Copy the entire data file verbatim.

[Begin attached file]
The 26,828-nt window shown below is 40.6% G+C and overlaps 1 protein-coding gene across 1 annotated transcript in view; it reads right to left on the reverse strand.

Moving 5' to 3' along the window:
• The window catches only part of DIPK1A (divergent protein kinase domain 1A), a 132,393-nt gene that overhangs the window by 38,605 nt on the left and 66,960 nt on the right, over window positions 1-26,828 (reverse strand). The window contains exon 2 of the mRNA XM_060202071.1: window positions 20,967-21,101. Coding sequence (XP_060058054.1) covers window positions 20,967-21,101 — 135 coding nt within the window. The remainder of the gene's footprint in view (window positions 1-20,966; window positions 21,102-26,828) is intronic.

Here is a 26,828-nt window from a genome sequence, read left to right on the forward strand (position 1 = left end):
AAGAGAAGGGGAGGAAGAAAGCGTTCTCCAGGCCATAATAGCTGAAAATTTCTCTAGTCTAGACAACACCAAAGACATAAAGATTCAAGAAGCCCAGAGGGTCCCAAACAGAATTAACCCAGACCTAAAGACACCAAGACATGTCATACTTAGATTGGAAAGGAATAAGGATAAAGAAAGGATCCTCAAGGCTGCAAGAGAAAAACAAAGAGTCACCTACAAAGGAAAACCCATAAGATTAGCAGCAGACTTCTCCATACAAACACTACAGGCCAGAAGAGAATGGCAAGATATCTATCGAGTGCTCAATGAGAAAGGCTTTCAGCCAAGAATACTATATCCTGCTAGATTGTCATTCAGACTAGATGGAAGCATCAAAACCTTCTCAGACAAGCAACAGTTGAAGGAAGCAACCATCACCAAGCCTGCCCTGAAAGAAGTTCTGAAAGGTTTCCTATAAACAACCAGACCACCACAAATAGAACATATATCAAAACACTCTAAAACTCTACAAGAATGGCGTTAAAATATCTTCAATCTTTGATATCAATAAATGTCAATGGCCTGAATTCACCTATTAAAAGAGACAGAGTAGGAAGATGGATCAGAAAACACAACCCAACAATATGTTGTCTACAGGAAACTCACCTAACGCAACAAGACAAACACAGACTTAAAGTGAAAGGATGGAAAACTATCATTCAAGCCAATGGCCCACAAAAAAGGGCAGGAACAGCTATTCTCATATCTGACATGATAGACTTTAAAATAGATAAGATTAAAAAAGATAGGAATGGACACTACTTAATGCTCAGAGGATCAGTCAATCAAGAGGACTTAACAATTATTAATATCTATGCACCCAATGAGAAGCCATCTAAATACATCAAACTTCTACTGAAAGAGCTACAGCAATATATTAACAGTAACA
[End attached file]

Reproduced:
The 26,828-nt window shown below is 40.6% G+C and overlaps 1 protein-coding gene across 1 annotated transcript in view; it reads right to left on the reverse strand.

Moving 5' to 3' along the window:
• The window catches only part of DIPK1A (divergent protein kinase domain 1A), a 132,393-nt gene that overhangs the window by 38,605 nt on the left and 66,960 nt on the right, over window positions 1-26,828 (reverse strand). The window contains exon 2 of the mRNA XM_060202071.1: window positions 20,967-21,101. Coding sequence (XP_060058054.1) covers window positions 20,967-21,101 — 135 coding nt within the window. The remainder of the gene's footprint in view (window positions 1-20,966; window positions 21,102-26,828) is intronic.

Here is a 26,828-nt window from a genome sequence, read left to right on the forward strand (position 1 = left end):
AAGAGAAGGGGAGGAAGAAAGCGTTCTCCAGGCCATAATAGCTGAAAATTTCTCTAGTCTAGACAACACCAAAGACATAAAGATTCAAGAAGCCCAGAGGGTCCCAAACAGAATTAACCCAGACCTAAAGACACCAAGACATGTCATACTTAGATTGGAAAGGAATAAGGATAAAGAAAGGATCCTCAAGGCTGCAAGAGAAAAACAAAGAGTCACCTACAAAGGAAAACCCATAAGATTAGCAGCAGACTTCTCCATACAAACACTACAGGCCAGAAGAGAATGGCAAGATATCTATCGAGTGCTCAATGAGAAAGGCTTTCAGCCAAGAATACTATATCCTGCTAGATTGTCATTCAGACTAGATGGAAGCATCAAAACCTTCTCAGACAAGCAACAGTTGAAGGAAGCAACCATCACCAAGCCTGCCCTGAAAGAAGTTCTGAAAGGTTTCCTATAAACAACCAGACCACCACAAATAGAACATATATCAAAACACTCTAAAACTCTACAAGAATGGCGTTAAAATATCTTCAATCTTTGATATCAATAAATGTCAATGGCCTGAATTCACCTATTAAAAGAGACAGAGTAGGAAGATGGATCAGAAAACACAACCCAACAATATGTTGTCTACAGGAAACTCACCTAACGCAACAAGACAAACACAGACTTAAAGTGAAAGGATGGAAAACTATCATTCAAGCCAATGGCCCACAAAAAAGGGCAGGAACAGCTATTCTCATATCTGACATGATAGACTTTAAAATAGATAAGATTAAAAAAGATAGGAATGGACACTACTTAATGCTCAGAGGATCAGTCAATCAAGAGGACTTAACAATTATTAATATCTATGCACCCAATGAGAAGCCATCTAAATACATCAAACTTCTACTGAAAGAGCTACAGCAATATATTAACAGTAACA